MDG summit opens amid calls for action, not just words

Published September 21, 2010

Helen Clark, Administrator of the United Nations Development Programme (UNDP), addresses the Summit on the Millennium Development Goals (MDGs). UN Photo:Rick Bajournas

The call for a renewed commitment to the world’s poor was a refrain included in speeches made Sept. 20 on the opening day of the United Nations’ three-day summit in New York on the Millennium Development Goals.

"The challenge will be to follow words with action to bring about positive change for the billions of people who need the MDG promise of a decade ago honored," Helen Clark, U.N. Development Program administrator and former New Zealand prime minister, told the morning plenary session. "The series of global crises, natural disasters and on-going conflicts of recent years do not make the task any easier, but nor do they make it impossible. The MDGs can be achieved. They’re all inter-linked; progress on one can spur progress on another."

The goals are a set of eight targets designed to reduce by half poverty, hunger, maternal and child deaths, disease, inadequate shelter, gender inequality and environmental degradation. The world’s leaders agreed in 2000 to achieve the goals by 2015.

The Episcopal Church has been committed since 2003 to helping the world achieve the standards called for in the MDGs. The goals formed the basis of the church’s budget priorities for the 2006-2009 triennium and a continued commitment to the goals was included in a different set of priorities for the 2010-2012 budget.

Meanwhile, noting that "much has been done," Archbishop of Canterbury Rowan Williams said via a video message Sept. 20 that Anglicans need to work in harmony with governments and non-governmental organizations around the world in order to achieve the Millennium Development Goals by the deadline.

Faith communities, Williams said, can offer "resources not only in terms of skills and persons but of vision and of energy; of faith. A sense of deep obligation, a sense that our welfare is absolutely bound up with the welfare of our neighbor."

"We want to appeal to our governments not to step back from the commitments they have made, to make the best use of their own resources and to build up the resources of others for work together towards a world that we can be proud to live in — a world in which our responsibility for each other is truly and fully exercised, where we can really celebrate the life and welfare of all," Williams said.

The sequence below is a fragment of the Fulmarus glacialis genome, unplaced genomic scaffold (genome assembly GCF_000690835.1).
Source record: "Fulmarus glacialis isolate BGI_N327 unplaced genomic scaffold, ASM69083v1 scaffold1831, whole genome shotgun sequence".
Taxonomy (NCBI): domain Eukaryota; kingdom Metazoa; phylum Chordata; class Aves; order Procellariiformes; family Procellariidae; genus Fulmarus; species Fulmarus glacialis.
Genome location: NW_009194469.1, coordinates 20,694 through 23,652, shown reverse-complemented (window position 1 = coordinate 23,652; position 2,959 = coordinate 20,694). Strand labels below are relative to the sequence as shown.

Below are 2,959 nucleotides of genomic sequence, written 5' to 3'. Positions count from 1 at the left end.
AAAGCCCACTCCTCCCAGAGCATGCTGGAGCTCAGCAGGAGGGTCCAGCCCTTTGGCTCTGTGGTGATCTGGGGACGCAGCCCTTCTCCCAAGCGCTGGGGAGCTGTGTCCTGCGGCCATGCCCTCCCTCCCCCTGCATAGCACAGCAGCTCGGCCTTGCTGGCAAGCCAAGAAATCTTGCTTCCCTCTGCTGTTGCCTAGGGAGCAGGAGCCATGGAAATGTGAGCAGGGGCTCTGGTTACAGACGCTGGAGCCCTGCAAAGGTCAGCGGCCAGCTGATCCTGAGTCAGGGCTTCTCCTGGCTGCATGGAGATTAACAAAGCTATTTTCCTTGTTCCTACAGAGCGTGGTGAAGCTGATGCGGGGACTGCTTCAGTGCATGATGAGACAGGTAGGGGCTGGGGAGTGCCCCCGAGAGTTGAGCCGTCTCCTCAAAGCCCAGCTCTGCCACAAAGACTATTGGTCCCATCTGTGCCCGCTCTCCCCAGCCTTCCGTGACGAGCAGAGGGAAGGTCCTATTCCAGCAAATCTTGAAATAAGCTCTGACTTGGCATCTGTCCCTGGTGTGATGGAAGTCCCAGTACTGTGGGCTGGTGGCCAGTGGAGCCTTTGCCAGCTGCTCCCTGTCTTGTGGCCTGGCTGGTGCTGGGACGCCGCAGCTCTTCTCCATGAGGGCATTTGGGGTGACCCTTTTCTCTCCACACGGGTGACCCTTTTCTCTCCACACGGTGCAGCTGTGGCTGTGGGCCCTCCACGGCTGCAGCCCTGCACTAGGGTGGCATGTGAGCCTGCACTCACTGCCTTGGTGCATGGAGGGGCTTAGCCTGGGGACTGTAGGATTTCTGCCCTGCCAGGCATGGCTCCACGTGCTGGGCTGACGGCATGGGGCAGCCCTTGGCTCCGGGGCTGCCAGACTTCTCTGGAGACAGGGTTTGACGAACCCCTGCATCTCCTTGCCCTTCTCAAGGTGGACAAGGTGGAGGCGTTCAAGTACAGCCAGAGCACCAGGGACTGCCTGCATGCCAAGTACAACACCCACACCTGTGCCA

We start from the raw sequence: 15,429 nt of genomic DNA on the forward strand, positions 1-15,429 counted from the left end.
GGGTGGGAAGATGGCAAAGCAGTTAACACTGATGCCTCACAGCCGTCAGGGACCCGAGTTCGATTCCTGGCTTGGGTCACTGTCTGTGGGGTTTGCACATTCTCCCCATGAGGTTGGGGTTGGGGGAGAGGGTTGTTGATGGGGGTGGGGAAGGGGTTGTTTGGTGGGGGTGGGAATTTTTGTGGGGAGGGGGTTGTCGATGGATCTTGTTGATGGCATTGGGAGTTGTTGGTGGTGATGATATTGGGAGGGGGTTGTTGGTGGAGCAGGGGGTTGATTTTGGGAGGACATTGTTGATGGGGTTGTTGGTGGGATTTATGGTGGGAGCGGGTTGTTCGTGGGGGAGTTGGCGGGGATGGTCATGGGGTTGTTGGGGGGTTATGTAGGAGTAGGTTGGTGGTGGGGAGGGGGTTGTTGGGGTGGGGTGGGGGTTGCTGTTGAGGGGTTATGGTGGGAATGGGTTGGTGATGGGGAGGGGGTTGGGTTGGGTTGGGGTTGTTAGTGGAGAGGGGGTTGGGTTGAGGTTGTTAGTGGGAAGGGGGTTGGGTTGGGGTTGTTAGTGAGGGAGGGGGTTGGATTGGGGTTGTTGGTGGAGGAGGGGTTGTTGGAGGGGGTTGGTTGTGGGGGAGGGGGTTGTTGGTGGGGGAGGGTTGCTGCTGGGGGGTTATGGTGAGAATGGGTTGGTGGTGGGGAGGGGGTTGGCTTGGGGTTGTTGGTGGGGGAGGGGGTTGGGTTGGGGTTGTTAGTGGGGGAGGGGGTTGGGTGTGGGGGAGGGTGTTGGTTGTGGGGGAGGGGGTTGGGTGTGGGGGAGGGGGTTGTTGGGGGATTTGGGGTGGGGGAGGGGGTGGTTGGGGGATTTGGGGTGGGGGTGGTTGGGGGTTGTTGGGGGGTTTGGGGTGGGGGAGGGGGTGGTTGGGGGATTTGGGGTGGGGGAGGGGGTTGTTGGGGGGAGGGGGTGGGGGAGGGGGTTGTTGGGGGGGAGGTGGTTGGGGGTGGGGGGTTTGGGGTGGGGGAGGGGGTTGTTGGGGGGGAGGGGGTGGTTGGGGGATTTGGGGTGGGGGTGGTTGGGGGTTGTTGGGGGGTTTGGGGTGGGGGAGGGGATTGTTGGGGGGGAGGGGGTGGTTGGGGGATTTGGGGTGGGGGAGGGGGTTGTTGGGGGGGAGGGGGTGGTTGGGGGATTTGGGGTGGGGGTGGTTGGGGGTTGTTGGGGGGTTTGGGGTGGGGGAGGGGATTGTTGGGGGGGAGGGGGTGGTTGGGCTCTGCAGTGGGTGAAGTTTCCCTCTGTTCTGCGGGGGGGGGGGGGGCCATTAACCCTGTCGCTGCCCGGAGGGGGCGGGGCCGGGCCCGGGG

In another Anglican connection to the summit, Diocese of Southern Malawi Bishop James Tengatenga, who also chairs the Anglican Consultative Council, was scheduled to speak during a Salvation Army International Social Justice Commission worship service in New York on the evening of Sept. 20. The gathering, hosted by Micah Challenge in partnership with the Salvation Army commission, the New York Faith & Justice Network, and the office of the Anglican Observer at the United Nations, "seeks to highlight a global need for good governance and the promotion of political stability to 190 world leaders as an essential part of the necessary response to extreme poverty," according to a press release.

U.N. Secretary-General Ban Ki-moon told the opening session that "we have more development success stories than ever before. The transformative impact of the MDGs is undeniable. This is an achievement we can be proud of."

"But we must protect these advances, many of which are still fragile," he added.

"There is more to do for the mother who watches her children go to bed hungry — a scandal played out a billion times each and every night," Ban said. "There is more to do for the young girl weighed down with wood or water when instead she should be in school. And more to do for the worker far from home in a city slum, watching jobs and remittances disappear amid global recession."

Ban called on world leaders who are in New York for the U.N.’s 65th General Assembly to be "true to our commitment to end the dehumanizing conditions of extreme poverty."

He said that such loyalty requires supporting the poor despite the world’s economic crisis, instituting "truly fair trade," taking action on climate change, finding ways to address inequality and "reconsidering conventional wisdom."
"Recovery from the economic crisis should not mean a return to the flawed and unjust path that got us into trouble in the first place," said Ban, who alternated between speaking in French and English during his remarks.

Dominque Strauss-Kahn, managing director of the International Monetary Fund, told the opening session that "all other efforts to achieve the Millennium Development Goals will be frustrated" without the "restoration of balanced, sustainable, global growth."

"To regain the momentum, we need a sense of shared responsibility between the various actors — the developing countries themselves, the advanced economies, and the international institutions," he said.

Video streams of individual speakers during the plenary sessions are available here, as is video from MDG-related press conferences and other special summit events.

The texts of the statements by heads of states and other officials made during the opening days’ morning and afternoon plenary sessions are here, many of them in the native language of the speaker.

— The Rev. Mary Frances Schjonberg is a national correspondent for Episcopal News Service, and editor of Episcopal News Monthly and Episcopal News Quarterly.


Keep on reading

Skip to content